January 8, 2018 at 8:30 pm #2577
Well, I’m new but I like this idea and nobody’s started it today, so I hope you don’t mind me doing so.
It’s Monday. I finished Satya and Karpa’s book last night. It was one of the nicest introductions to a school of Buddhism I’ve ever read! It’s just right I think. I did wonder, and maybe someone can answer that here, what makes an Amida Buddha statue distinct from any other? I have five or so in my home, one that I sit near when I meditate, which I think is of the Shakyamuni Buddha (he’s touching the ground) but I don’t know about the others.
I’ve also been adding five minutes of nembutsu to the end of my daily Reiki practice. I do it with my breath rather than aloud because my partner would think I’d really cracked if I started chanting aloud. I do like doing it. Sometimes I change the words to just be ‘my heart calls out to the divine’ for a bit.
Love and light
January 10, 2018 at 9:30 am #2588
Acharya Kaspalita (temple host)Keymaster
Thanks for the kind words about our book 🙂
Amida Buddha is usually in the meditation position. Amitabha often has a bowl in his hands. Sometimes the meditation position is of fists next to each other, rather than open hands. I have got to know the look of the Japanese Buddhas, which look a little different to the ones from other countries. Although I’m not sure there’s any way to really tell the difference when Shakyamuni and Amida are both in meditation posture.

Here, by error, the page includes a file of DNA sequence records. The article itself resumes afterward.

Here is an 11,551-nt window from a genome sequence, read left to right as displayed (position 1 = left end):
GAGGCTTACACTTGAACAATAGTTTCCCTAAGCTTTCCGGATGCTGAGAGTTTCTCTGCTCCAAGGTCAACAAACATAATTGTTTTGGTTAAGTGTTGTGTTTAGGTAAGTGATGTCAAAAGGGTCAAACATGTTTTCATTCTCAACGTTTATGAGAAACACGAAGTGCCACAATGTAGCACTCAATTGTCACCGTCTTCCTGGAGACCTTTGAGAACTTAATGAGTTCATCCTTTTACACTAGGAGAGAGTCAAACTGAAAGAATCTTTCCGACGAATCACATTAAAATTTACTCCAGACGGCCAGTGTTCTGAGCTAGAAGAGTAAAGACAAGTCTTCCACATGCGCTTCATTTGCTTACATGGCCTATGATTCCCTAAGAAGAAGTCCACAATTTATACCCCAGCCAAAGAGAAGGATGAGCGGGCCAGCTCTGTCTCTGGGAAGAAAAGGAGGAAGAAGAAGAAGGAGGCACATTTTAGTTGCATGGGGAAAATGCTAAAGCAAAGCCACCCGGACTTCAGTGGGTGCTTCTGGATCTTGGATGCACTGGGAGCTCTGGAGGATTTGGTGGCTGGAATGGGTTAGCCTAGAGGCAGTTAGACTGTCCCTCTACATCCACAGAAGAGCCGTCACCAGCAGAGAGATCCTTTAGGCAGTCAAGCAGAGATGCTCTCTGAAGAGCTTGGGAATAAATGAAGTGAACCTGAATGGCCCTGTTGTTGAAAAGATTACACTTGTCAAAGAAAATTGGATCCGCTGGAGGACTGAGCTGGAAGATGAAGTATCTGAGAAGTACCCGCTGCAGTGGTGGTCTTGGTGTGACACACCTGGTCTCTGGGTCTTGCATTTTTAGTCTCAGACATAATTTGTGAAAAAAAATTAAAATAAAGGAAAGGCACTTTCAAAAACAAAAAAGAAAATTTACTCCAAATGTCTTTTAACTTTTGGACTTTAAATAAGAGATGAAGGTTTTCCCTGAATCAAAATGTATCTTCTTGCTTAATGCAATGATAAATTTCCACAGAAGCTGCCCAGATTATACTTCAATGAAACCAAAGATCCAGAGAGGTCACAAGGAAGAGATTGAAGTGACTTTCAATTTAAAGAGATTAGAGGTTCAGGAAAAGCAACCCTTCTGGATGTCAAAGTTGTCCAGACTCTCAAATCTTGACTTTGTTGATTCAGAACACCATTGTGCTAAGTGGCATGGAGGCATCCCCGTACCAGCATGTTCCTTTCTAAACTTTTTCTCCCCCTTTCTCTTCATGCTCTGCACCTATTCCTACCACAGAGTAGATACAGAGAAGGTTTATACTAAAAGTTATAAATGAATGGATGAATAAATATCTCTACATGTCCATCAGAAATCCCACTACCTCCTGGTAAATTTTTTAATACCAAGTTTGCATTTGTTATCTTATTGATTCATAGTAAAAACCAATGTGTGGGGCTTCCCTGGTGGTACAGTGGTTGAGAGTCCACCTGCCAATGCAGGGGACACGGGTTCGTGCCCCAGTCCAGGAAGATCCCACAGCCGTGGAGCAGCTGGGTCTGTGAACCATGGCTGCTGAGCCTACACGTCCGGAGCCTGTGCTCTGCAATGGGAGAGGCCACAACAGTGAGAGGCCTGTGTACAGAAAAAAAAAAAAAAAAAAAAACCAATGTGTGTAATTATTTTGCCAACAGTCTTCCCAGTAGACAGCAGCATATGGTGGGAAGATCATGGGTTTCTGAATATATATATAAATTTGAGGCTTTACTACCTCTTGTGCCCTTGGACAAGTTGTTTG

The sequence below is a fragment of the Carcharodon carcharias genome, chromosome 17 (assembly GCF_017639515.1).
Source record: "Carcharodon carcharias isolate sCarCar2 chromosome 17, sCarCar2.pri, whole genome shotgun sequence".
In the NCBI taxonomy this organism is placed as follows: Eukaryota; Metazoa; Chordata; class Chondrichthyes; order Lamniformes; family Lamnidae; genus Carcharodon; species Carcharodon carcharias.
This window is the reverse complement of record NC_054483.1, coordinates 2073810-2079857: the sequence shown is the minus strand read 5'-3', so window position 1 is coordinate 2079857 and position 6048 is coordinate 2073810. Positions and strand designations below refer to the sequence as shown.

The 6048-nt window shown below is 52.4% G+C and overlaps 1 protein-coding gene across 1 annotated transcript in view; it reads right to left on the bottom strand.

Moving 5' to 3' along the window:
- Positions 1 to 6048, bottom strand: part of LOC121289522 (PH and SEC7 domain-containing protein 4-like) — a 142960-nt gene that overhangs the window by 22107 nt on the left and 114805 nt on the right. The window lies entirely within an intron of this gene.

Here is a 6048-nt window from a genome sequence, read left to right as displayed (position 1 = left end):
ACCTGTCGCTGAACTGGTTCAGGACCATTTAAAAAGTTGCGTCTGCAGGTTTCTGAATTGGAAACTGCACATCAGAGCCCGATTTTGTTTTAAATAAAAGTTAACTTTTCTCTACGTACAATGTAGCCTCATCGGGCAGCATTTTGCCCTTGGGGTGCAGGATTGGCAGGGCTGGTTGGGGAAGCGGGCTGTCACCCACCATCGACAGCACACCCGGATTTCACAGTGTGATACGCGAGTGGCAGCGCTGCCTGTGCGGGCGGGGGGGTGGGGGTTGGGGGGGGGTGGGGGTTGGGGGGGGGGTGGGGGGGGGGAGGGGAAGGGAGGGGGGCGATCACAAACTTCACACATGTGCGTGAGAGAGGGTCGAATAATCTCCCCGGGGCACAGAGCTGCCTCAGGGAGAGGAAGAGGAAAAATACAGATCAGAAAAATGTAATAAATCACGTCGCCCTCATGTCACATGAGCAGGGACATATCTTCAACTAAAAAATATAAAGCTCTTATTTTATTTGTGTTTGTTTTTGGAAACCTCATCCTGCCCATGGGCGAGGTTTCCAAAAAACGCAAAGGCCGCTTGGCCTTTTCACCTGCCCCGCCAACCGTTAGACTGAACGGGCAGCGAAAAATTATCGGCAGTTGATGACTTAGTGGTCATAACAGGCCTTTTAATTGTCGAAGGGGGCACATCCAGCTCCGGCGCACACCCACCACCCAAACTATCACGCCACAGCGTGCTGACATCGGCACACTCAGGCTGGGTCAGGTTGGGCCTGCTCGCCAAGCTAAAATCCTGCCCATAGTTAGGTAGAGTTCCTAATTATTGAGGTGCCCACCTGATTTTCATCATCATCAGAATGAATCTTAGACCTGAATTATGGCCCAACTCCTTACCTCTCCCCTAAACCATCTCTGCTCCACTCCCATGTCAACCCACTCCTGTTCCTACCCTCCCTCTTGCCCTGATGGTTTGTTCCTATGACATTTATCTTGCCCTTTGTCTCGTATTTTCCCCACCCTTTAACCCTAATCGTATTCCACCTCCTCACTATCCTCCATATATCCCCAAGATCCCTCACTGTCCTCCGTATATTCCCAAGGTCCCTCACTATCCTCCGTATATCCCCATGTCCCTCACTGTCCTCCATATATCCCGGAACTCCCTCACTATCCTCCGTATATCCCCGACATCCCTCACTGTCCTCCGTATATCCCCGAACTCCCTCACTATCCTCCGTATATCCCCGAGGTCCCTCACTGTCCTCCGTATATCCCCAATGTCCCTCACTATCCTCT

My Monday was the last day of my Christmas and New Years break. Satya and I went for a walk on the hills, through thick fog, and I watched the latest episode of Star Trek Discovery 🙂
January 11, 2018 at 10:20 am #2591
Sangeetashradda Cheffings (temple host)Participant
I haven’t managed to get onto Monday Nembutsu until Thursday this week. I got caught up in someone else’s difficulties and found when I wasn’t with them I had very little energy for anything else. I found the Nembutsu very helpful as it was a pause in what was otherwise an extremely reactive time for me. I think it would have been a difficult situation for anyone but I can’t help thinking that I have a tendency to be so blown away by the gale that I can’t think coherently and end up agreeing to all sorts of things which are not necessarily what I am called to do at that moment, and I certainly regret any moments in which I was co-opted into disputes and disagreements which involved third parties I haven’t even met. I think of the analogy of the flexible reed which bends in the wind and the dry grass which snaps and I think I have more kinship with the dry grass, unfortunately. Namo Amida Bu!
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